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Boor, Joseph. 2022. “Rebalancing the Off-Balance Factor with the Complement of Credibility.” Variance 15 (1).


The ratemaking algorithms used to calculate class factors, territory factors, allocations of rate changes to coverages and other types of rating values often require either an off-balance factor (off-balance correction), or, when capping is involved, a test correction factor. The current approach is to multiply a common off-balance or test correction factor by all the post-credibility rates, so that the weighted average of the final rates matches the overall rate indication. The present correction algorithm appears to have disparate impacts on some classes, though. For example, when correction factors are applied uniformly to the post-credibility rates, rates for already fully credible classes may be artificially raised or lowered.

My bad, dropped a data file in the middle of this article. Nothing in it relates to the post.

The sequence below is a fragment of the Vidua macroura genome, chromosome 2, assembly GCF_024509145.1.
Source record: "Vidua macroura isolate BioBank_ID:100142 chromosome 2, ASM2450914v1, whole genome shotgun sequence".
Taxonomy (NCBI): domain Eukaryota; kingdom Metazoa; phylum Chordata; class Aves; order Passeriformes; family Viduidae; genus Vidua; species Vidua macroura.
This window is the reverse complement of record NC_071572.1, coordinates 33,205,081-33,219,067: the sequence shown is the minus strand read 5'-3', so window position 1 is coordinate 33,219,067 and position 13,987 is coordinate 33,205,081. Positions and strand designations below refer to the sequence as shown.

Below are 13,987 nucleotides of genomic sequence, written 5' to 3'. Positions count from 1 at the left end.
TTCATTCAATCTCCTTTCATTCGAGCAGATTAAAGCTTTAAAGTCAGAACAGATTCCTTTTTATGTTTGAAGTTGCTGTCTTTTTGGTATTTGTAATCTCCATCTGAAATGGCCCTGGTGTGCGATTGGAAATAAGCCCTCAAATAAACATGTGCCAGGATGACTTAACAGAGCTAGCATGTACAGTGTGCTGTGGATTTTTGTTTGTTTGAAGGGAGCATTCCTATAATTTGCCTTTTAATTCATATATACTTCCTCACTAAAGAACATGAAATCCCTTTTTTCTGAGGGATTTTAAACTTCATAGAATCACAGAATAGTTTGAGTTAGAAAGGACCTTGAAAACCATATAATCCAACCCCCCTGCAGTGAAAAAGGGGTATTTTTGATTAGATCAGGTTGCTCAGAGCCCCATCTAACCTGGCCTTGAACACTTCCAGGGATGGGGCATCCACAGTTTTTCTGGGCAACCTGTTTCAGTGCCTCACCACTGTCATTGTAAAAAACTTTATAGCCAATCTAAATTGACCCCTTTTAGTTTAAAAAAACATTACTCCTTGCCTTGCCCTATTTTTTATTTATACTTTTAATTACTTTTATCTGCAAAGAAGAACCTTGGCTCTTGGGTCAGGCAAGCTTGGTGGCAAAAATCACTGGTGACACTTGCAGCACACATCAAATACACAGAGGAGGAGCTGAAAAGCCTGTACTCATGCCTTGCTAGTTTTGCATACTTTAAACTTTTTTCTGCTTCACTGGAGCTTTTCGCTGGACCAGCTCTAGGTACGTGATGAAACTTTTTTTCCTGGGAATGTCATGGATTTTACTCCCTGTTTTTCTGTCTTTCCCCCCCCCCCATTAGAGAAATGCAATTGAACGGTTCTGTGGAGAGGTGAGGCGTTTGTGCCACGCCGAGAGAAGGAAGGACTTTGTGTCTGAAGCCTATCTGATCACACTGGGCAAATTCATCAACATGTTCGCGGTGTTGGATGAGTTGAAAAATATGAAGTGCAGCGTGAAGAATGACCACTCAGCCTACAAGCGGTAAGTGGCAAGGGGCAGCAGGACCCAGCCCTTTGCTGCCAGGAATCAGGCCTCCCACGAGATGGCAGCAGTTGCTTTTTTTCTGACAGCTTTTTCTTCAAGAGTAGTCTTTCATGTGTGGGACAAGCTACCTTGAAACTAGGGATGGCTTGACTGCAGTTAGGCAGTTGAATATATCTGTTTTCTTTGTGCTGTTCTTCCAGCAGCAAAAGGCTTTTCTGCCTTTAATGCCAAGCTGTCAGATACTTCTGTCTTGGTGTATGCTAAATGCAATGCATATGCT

However, mathematical equity does not specifically require that the current correction algorithm be used. Given that flexibility, it is important to use the most effective correction process possible. This paper considers an alternative process: applying the correction factor to the complement of credibility instead. It presents two ratemaking scenarios. In the limited fluctuation credibility scenario applying the off-balance correction to the complement of credibility appears to result in rates that are more reasonable than those the present process creates. Rates of fully credible classes are not altered, and the off-balance is split among the lower credibility classes that generate it. Further, this process does not sacrifice or mitigate the reduction in volatility that credibility provides. This process also creates the most plausible rates possible given the circumstances. Further, the mathematics of optimization suggest that the complement of credibility should also be used to distribute the off-balance in best estimate ratemaking. If one begins with best estimate credibility rates for each class, the paper shows that the final off-balance adjusted class rates have the minimum expected squared error in predicting the loss costs. Thus, that simple change in the ratemaking formula appears to be helpful in a wide variety of situations.

Accepted: June 16, 2020 EDT